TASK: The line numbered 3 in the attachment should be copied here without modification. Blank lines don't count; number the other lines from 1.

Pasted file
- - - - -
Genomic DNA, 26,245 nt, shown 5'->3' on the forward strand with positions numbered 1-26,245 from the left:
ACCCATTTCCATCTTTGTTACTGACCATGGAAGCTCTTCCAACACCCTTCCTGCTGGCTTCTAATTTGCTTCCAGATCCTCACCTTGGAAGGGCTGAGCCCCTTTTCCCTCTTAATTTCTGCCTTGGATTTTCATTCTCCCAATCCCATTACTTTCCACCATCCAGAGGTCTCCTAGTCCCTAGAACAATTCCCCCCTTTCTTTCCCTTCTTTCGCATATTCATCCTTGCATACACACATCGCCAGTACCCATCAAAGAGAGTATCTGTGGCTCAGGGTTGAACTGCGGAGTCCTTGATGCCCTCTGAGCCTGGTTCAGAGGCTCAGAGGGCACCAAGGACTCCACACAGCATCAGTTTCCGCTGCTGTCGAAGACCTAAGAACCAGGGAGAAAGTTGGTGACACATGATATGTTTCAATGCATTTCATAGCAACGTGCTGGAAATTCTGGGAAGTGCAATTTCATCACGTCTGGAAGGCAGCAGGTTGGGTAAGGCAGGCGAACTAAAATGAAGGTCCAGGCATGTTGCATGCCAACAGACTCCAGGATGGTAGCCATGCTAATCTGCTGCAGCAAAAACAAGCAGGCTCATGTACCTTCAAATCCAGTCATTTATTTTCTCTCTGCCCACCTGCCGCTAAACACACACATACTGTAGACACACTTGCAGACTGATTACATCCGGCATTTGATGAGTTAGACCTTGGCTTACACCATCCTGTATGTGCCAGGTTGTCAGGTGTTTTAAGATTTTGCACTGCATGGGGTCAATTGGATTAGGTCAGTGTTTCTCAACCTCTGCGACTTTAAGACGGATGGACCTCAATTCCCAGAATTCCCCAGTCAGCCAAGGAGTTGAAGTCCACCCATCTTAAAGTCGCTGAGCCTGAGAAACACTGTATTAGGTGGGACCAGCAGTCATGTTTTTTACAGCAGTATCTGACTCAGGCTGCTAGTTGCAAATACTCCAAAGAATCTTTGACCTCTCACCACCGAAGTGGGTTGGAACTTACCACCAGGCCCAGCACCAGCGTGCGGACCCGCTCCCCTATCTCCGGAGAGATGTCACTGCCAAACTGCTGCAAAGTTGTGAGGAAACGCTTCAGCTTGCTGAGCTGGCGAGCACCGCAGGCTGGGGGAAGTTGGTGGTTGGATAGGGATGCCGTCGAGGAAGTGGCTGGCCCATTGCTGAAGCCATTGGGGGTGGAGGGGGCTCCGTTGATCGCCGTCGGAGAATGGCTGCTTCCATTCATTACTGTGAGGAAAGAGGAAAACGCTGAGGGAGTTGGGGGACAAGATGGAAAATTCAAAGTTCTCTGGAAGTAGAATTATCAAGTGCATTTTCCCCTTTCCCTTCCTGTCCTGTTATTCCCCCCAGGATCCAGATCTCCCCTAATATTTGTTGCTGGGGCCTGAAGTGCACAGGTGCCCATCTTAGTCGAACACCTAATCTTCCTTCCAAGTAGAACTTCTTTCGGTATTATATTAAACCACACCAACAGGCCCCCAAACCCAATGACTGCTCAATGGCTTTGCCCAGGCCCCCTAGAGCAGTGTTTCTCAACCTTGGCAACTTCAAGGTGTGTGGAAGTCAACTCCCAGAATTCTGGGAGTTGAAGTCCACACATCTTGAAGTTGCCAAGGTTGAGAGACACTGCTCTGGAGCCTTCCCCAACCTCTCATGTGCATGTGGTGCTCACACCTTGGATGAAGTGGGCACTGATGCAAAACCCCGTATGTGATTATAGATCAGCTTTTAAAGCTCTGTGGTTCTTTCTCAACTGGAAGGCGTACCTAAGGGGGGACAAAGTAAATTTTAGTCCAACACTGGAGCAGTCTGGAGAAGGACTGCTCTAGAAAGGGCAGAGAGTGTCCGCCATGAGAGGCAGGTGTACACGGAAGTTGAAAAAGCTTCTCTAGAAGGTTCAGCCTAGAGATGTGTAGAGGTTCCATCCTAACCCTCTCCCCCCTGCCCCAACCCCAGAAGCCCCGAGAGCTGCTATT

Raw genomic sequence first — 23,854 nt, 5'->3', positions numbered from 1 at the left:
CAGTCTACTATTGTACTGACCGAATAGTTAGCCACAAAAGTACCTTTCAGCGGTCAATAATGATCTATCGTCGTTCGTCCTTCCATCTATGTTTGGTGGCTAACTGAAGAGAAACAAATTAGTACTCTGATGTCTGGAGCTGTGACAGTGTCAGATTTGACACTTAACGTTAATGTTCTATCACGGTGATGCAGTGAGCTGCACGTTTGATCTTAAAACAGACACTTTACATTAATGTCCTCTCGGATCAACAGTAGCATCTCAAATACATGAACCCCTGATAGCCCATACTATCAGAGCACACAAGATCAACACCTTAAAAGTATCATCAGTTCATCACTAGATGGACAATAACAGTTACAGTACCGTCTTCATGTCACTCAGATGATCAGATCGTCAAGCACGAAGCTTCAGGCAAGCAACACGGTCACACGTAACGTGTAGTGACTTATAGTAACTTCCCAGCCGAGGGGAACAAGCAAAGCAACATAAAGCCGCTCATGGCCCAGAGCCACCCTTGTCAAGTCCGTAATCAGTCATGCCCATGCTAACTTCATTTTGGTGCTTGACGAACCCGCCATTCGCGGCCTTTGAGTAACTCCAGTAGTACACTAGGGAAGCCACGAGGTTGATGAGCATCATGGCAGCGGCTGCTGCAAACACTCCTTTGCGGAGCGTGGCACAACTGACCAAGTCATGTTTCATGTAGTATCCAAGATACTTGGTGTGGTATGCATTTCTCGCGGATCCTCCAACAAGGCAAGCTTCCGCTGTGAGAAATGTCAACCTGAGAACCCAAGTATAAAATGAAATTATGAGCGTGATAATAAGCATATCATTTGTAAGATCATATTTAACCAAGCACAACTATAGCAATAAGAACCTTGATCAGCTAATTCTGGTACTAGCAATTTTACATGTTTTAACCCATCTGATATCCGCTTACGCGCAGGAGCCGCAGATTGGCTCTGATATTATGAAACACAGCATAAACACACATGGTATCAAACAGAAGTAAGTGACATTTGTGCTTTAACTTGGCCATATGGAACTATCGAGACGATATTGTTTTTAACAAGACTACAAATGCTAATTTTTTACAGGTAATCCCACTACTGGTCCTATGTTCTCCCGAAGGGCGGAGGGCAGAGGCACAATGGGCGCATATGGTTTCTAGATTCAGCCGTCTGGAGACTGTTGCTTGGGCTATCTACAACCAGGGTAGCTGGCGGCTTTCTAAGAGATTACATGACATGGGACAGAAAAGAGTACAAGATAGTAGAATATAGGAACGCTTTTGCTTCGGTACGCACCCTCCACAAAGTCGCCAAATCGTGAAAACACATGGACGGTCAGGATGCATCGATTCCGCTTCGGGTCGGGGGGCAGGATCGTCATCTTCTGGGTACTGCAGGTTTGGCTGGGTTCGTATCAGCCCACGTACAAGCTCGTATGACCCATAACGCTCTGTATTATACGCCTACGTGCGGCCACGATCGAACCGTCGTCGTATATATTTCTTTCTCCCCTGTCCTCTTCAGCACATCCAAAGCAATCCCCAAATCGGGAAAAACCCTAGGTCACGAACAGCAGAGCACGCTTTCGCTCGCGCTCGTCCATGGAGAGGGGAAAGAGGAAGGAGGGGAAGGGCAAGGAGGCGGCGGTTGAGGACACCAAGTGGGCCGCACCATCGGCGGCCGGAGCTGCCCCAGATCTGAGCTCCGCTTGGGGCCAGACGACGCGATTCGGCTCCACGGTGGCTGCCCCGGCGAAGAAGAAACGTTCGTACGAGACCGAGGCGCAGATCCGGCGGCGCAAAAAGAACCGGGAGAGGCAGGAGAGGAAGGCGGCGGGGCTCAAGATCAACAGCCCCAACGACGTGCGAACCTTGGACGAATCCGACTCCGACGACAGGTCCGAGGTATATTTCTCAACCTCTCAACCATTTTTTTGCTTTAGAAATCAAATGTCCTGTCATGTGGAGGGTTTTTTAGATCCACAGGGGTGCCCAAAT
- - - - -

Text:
Raw genomic sequence first — 23,854 nt, 5'->3', positions numbered from 1 at the left: